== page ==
Can't get enough of New York Fashion Week? If you’ve been eagerly refreshing online slideshows, squinting to identify the starlets in the front row, and mentally assembling the perfect outfit to get snapped by the street-style bloggers outside Lincoln Center, we’ve rounded up the best biographies and memoirs to feed your fashion frenzy. Whether you’re looking for coffee-table-worthy galleries of gorgeous gowns, or dirt-dishing memoirs best enjoyed with a martini in hand, these books let you peek behind the scenes of this back-scratching, back-stabbing industry, guided by the designers, models, and muses who have witnessed its excesses firsthand.
"Stylemakers" by Marcia Sherrill and Carey Adina Karmel, is a collection of interviews with nearly 100 fashion insiders and influencers, many of whom -- like trend forecaster Li Edelkoort, stylist L’Wren Scott, and LVMH mogul Bernard Arnault -- will be unknown to all but the most avid followers of fashion. The result is an illuminating tour of the multitude of roles that make up the billion-dollar production of high style. The authors categorize their subjects in worshipful terms: “Prophets” includes creative directors and trend forecasters, those visionaries who are able to predict what colors and shapes we’ll be clamoring for a year from now; “Gurus” are those who communicate those visions by photographing and writing about new looks; while the business leaders, marketers and deal-makers in “Players” grease the wheels and get things done. Enriched by striking photography and inventive design, this impressive hardcover is both an insider’s tour and a visual treat.
Even the most forward-looking trend-tracker in fashion has to know her history and pay due respect to the industry’s icons. The legendary Gabrielle “Coco” Chanel has been the subject of several biographies; among these, Isabelle Fiemeyer’s "Intimate Chanel" stands out for the author’s unique access to Chanel’s surviving family. Fiemeyer worked with Gabrielle Palasse-Labrunie, the designer’s goddaughter and great-niece, who gives a personal recollection of her “Auntie Coco” and reveals the secrets of the people and possessions Chanel loved. The book is a trove of previously unpublished photographs of both the designer and of the jewelry, clothes, and personal effects that hint at her inner life -- such as a private chapbook of spiritual quotations given to her by her longtime love, Arthur Edward “Boy” Capel. Offering a less lavish and celebratory version of Chanel’s life, but one filled with historical intrigue, Hal Vaughan’s sensational "Sleeping with the Enemy" delves into military archives to uncover the dark history of Chanel’s collaboration with the occupying Nazis and her postwar escape from prosecution in France. He creates a complex and often shocking picture, of a tough-minded survivor that will challenge any hero-worship.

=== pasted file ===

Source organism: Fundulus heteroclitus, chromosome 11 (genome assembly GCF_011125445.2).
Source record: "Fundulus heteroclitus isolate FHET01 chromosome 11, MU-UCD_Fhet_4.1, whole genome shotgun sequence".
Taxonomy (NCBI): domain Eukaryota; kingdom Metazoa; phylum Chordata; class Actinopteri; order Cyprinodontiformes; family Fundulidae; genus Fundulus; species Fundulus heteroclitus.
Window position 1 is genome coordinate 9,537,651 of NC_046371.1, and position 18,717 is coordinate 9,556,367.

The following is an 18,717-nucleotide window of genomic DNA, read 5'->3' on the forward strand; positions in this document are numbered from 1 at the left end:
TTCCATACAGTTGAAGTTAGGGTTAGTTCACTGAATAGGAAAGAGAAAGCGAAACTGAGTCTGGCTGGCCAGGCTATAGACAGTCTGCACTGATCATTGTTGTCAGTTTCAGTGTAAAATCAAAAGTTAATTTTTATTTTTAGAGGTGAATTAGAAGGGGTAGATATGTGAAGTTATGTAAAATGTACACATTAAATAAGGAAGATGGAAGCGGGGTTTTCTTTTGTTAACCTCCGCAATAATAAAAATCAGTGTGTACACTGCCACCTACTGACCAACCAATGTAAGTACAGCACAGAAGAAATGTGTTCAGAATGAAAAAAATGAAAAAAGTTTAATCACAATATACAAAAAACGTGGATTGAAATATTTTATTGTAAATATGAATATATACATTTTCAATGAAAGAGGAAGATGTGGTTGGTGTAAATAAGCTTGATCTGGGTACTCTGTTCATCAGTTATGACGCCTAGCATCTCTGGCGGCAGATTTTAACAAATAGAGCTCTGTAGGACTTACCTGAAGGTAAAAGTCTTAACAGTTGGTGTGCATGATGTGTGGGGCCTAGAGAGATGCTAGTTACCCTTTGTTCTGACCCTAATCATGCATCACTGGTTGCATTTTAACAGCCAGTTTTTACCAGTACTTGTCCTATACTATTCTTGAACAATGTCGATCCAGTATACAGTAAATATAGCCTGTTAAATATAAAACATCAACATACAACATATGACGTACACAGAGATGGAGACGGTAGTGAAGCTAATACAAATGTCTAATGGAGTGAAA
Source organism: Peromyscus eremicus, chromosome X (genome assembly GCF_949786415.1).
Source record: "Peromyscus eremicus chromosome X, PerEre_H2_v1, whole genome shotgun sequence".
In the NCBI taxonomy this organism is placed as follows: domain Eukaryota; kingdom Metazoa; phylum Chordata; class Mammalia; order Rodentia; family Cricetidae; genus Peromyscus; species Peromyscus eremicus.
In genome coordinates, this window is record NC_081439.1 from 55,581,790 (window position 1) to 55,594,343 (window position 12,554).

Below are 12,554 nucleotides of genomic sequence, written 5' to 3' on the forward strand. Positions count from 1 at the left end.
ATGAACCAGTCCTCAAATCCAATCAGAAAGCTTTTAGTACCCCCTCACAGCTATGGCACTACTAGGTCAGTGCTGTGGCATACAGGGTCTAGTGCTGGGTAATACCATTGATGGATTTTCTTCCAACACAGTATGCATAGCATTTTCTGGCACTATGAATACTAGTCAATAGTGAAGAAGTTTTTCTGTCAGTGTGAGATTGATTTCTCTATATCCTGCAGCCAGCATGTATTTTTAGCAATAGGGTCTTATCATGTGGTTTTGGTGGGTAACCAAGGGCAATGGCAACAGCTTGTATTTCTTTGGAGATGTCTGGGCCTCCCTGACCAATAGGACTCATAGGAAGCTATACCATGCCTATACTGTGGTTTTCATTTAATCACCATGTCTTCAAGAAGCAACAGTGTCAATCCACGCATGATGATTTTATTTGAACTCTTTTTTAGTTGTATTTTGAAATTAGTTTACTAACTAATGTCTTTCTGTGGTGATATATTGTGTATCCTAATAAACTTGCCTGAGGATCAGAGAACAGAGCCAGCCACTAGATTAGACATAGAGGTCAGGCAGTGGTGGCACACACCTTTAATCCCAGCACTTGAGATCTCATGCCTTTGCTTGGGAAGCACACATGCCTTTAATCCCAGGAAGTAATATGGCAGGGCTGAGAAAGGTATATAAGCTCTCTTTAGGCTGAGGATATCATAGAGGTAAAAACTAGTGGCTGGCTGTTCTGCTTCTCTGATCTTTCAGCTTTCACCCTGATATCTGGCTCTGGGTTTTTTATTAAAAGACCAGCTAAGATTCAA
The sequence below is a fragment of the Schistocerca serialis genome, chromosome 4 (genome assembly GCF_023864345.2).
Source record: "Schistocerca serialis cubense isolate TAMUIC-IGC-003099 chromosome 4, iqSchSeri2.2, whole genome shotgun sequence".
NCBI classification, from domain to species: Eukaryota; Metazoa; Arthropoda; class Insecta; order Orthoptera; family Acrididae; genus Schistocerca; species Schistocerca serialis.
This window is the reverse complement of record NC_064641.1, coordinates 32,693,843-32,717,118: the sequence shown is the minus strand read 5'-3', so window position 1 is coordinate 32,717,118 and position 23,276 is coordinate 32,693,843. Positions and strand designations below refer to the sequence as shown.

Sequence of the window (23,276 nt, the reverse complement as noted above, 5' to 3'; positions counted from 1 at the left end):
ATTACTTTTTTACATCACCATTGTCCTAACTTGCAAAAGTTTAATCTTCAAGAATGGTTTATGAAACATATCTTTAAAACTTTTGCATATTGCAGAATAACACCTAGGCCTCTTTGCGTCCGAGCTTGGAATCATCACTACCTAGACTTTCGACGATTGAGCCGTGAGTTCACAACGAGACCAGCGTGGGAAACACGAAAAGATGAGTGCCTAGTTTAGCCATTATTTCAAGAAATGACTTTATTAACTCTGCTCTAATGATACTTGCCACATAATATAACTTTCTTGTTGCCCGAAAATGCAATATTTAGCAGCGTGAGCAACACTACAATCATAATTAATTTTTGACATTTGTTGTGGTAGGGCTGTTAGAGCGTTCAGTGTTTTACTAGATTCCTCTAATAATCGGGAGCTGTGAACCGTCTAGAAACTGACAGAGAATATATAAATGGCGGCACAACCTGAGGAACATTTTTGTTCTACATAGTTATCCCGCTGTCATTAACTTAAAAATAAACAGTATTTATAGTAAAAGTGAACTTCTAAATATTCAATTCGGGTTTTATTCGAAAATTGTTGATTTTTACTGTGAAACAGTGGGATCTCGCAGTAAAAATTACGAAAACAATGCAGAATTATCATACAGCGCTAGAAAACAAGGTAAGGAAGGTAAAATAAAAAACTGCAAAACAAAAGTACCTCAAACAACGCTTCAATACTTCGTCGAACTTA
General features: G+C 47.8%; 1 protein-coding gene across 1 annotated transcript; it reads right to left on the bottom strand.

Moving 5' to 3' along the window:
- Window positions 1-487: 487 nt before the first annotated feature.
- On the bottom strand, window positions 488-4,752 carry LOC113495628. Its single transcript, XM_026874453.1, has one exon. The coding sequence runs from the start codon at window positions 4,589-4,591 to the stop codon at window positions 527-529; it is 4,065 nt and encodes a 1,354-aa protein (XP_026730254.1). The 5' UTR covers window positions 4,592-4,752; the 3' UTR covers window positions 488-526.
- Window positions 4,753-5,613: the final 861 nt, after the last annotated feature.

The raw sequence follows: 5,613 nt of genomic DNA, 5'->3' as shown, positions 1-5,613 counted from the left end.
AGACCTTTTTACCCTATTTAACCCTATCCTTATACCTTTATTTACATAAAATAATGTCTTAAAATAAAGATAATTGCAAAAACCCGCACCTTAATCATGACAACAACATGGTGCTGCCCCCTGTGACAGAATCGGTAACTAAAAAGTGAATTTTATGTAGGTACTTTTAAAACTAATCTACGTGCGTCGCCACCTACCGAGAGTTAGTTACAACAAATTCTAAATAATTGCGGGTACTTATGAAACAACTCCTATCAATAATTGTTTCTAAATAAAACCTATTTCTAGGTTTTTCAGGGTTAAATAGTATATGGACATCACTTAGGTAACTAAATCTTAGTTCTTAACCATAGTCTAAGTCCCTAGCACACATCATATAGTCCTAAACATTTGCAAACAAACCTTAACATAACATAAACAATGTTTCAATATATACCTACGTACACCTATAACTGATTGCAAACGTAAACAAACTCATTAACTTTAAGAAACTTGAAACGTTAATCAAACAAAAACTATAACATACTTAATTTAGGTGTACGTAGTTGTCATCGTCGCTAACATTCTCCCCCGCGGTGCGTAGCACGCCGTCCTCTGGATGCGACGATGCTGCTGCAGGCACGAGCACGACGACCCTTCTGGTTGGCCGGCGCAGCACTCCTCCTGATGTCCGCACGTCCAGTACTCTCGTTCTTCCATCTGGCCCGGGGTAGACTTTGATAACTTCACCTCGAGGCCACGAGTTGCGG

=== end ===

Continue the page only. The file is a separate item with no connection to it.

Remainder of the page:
A different kind of shock value is on display in Elsa Schiaparelli’s autobiography, in which the designer known for her Surrealist influences looks back at a life lived in the forefront of visual experiment and fashion ferment in the 1920s, 30s, and 40s. Schiaparelli, known as “Schiap,” worked with artists such as Salvador Dalì and Alberto Giacometti to rethink the possibilities of fashion design, and among other innovations is credited with the invention of the shoulder pad and the color that adorns her book, “shocking pink.” Schiaparelli’s "Shocking Life," first published in 1954, is a colorful, racy, and self-mythologizing account of her stubborn rise from poor beginnings in Rome to the pinnacle of the fashion world.
Designers, of course, are not the only ones with fashion stories to tell, and it may be the models and muses, who see outrageous creative egos up close, who can dish up the best ones. In fashion’s hedonistic heyday, the 1980s and 1990s era of Calvin Klein and Cindy Crawford, Bruce Hulse was a superstar male model. Boosted into the stratosphere by an early collaboration with legendary photographer Bruce Weber, and riding high on sculpted abs and chiseled cheekbones, Hulse was both a spectator and a player in a game of excess. In "Sex, Love, and Fashion," he tells his life story in a voice that’s simple and disarming, making no pretension to great literature but sharing some great gossip.
In four decades, 60s It-Girl Vicky Tiel has lived more fashion lives than most of her rivals, from starting her own line, running a boutique in Paris, making friends with Liz Taylor, and marrying a top Hollywood make-up artist. Her book "It’s All About the Dress" is an entertaining scrapbook of those experiences, with chapters including “Hanging with Miles Davis,” “Dinner with Coco Chanel,” and “The Art of Survival.” There are lessons in seduction from Warren Beatty and style tips from the author, who continues to dress Hollywood stars. It’s a thrilling and exhausting ride, enough to make you content with an ordinary, unfashionable life -- at least until next season.